Not just a summer thing.
I live in Helena, which is located between the Continental Divide and the Missouri River – about 15 miles from each (as the crow flies). Although I haven’t spent much time on the Continental Divide Trail (CDT) during the summer, it has become my “go-to” place for winter fun. I especially enjoy snowshoeing in the Stemple Pass area, which is a 35-mile drive from Helena. From there I like the hike north to Crater Mountain, or south to the Granite Butte Lookout, but my favorite is the 11-mile trek from Stemple to Flesher Pass on the CDT. (photo tour)
Black Friday Special.
The trail between these two passes features gentle climbs and descents, stretches that are densely forested, and big open areas where you can see for over 100 miles. When my friend Rick and I did this hike the day after Thanksgiving in 2015, it was a calm, sunny day, and the valleys were in the midst of a foggy temperature inversion – which was really neat to see from our vantage point on the CDT. But what really set this day apart was our view of an incredible mirage that appeared beyond the Helena Valley over the Big Belt Mountains. WOW, what a fascinating sight! The strange illusion, known as “Fata Morgana”, is something I’d only seen once before, and that was in the early 1980s over the Little Rockies in north-central Montana.
Castles in the sky.
“Fata Morgana” is so-named because it is the Italian name for the Arthurian sorceress Morgan le Fay, and it was believed that she created these illusions of distant castles or land to lure sailors to their deaths. In reality all mirages are due to refraction (bending, redirecting) of light from distant objects – What we observed during the hike was the result of light from distant mountains being refracted as it traveled through layers of air that had different temperatures (diagram). Apparently the temperature inversion that blanketed the area that week was one of the factors that allowed the sorceress to do her handiwork.
Looks good in white.
As you will see in the Google Earth image (link to photos below), the area between the two passes is riddled with old roads, and in some places the CDT is actually on these roads. One reason the area appeals to me more as a winter playground is that the roads and beetle-killed trees look much prettier when blanketed with snow. However, the snow also makes it VERY difficult to find the trail in several places. Do not attempt this in the winter without a GPS device that shows you the path of the CDT, and marks your location on the trail. The day we hiked, snow depths varied from 4-18 inches. Although it would have been nice to have another foot of snow in some places, deeper snow also makes the snowshoeing more challenging.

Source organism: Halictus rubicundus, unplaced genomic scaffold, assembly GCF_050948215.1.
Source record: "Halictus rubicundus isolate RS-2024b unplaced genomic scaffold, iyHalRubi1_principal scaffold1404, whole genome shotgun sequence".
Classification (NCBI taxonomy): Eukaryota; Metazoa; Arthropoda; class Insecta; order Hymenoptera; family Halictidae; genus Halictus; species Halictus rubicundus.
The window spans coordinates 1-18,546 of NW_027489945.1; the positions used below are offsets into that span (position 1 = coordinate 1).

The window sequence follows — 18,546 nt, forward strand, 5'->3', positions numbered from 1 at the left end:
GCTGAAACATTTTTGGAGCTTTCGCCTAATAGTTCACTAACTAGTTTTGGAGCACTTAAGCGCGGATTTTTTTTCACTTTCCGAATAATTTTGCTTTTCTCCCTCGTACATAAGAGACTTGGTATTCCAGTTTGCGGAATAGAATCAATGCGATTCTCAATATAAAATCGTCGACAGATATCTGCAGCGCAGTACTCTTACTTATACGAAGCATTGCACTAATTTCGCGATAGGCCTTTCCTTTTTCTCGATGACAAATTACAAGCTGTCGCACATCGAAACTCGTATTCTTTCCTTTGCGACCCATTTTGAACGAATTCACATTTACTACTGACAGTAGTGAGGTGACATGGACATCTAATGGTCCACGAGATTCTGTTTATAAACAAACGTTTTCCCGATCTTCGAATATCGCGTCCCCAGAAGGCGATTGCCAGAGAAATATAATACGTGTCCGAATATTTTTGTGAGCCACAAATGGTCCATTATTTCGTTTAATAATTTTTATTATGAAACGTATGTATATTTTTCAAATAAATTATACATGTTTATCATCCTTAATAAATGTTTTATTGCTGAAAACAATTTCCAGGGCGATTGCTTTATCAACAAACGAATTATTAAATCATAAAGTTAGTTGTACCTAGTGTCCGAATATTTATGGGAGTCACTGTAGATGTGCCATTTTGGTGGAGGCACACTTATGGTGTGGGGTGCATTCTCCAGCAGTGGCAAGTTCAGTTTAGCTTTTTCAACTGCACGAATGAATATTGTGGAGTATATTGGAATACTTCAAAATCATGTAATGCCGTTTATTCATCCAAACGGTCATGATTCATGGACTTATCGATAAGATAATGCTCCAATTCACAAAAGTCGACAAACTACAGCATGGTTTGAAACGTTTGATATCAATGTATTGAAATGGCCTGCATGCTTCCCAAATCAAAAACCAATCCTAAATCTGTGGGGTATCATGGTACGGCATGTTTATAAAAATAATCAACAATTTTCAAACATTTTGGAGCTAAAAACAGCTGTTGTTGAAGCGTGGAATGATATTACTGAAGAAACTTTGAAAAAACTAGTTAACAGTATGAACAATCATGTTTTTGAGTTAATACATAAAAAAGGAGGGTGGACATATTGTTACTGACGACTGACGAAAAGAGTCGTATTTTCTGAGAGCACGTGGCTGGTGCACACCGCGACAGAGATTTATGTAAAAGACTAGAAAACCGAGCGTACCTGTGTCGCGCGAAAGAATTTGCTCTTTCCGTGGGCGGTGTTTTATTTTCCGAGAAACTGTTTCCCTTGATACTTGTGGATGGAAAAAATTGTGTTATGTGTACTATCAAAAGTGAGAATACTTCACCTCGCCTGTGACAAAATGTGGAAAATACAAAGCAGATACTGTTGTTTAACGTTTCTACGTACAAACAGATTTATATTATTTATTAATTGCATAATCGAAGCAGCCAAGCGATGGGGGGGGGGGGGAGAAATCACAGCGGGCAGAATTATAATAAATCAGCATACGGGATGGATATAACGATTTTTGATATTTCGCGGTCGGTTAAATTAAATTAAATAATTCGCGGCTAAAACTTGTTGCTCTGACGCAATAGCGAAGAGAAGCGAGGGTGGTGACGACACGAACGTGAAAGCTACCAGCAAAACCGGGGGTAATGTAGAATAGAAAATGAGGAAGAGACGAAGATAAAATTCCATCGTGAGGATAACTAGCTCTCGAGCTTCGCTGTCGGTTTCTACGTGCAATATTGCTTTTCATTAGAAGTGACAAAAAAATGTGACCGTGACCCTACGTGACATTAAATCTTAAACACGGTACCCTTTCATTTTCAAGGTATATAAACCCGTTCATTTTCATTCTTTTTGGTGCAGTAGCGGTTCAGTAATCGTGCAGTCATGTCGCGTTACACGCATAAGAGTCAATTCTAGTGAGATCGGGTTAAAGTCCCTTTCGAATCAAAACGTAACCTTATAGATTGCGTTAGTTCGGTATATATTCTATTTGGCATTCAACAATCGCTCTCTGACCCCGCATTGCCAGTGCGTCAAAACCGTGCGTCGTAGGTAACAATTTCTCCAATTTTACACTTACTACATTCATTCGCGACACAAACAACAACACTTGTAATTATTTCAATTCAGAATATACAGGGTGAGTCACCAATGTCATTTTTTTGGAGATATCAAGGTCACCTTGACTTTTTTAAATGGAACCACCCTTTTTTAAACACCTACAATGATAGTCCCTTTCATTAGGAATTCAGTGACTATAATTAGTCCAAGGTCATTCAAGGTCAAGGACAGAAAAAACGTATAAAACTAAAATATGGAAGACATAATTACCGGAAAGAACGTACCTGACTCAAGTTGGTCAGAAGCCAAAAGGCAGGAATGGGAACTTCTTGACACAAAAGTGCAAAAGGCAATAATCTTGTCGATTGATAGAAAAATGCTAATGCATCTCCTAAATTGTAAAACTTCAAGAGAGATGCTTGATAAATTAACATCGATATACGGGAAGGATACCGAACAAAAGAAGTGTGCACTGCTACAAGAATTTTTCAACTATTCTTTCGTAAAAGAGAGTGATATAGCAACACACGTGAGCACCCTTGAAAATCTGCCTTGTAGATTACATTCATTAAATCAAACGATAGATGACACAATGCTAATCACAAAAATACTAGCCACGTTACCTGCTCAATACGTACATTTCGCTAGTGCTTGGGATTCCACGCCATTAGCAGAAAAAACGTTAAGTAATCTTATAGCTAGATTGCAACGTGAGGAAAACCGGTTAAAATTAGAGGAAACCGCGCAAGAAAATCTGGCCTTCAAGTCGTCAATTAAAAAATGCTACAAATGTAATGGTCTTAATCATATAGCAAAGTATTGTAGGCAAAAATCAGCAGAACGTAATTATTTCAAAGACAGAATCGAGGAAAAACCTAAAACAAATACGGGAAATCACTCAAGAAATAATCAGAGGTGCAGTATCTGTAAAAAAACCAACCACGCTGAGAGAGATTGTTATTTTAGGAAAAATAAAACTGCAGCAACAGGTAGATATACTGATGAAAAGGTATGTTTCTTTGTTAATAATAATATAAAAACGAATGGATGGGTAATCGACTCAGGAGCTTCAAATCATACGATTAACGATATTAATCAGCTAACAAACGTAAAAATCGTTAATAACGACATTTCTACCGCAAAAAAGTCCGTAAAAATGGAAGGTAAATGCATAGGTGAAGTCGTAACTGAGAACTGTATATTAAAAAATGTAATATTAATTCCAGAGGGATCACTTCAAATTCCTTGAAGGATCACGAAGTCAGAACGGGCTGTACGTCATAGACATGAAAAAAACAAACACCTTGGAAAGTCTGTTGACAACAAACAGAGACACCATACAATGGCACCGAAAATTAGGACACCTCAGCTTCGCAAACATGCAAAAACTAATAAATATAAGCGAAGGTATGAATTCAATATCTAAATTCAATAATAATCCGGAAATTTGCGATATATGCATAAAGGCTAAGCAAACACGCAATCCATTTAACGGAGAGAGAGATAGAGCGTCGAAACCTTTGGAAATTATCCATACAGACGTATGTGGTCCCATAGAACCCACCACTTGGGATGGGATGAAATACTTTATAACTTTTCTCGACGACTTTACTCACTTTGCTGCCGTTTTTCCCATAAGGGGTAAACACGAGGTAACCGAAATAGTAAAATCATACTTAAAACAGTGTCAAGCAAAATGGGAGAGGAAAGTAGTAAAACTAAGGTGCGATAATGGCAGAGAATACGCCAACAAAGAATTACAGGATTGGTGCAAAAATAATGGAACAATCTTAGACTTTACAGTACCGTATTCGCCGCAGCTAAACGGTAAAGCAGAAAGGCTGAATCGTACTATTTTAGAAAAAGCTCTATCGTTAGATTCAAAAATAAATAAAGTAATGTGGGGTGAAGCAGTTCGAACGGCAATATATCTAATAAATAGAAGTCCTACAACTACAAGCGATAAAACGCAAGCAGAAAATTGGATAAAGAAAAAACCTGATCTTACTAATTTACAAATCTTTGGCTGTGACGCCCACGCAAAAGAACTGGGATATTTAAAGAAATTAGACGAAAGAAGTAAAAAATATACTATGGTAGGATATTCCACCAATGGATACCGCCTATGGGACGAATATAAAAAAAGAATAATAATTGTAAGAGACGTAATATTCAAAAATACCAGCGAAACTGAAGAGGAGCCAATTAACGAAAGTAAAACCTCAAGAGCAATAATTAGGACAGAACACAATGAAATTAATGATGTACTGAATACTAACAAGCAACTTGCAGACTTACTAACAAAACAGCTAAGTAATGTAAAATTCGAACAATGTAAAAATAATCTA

Details, logistics, etc.
The hike from Stemple Pass to Flesher Pass requires doing a shuttle. My wife and I drove to Flesher Pass, while Rick followed in his car. We left his car there, and then my wife gave us a ride to Stemple Pass to start our hike. We left Helena at 7 am, started hiking at 8:30 am, finished by 3 pm, hopped into Rick’s vehicle, and were back to the Helena at 4 pm. I would rate this 11-mile hike as “difficult” if done on snowshoes (moderate if you do it as a summer hike). If the snow is really deep, it could be upgraded to “extreme”.
Click on the links below to learn more.
- Photo Tour: Stemple to Flesher
Great photos of Fata Morgana!
- Science Behind Fata Morgana
Includes a diagram.
- More about temperature inversions
Does not open on many mobile devices.
- Interactive Map of the Hike
Zoom in or zoom out, etc.
- More About the Science of Fata Morgana
Includes another great diagram.
Nice to “meet” you and your blog! Thanks for liking my post Hiking the Wild on http://Writingthewild.com
I live in Gardner MT and also taught science back in Grand Rapids Michigan.
LikeLiked by 1 person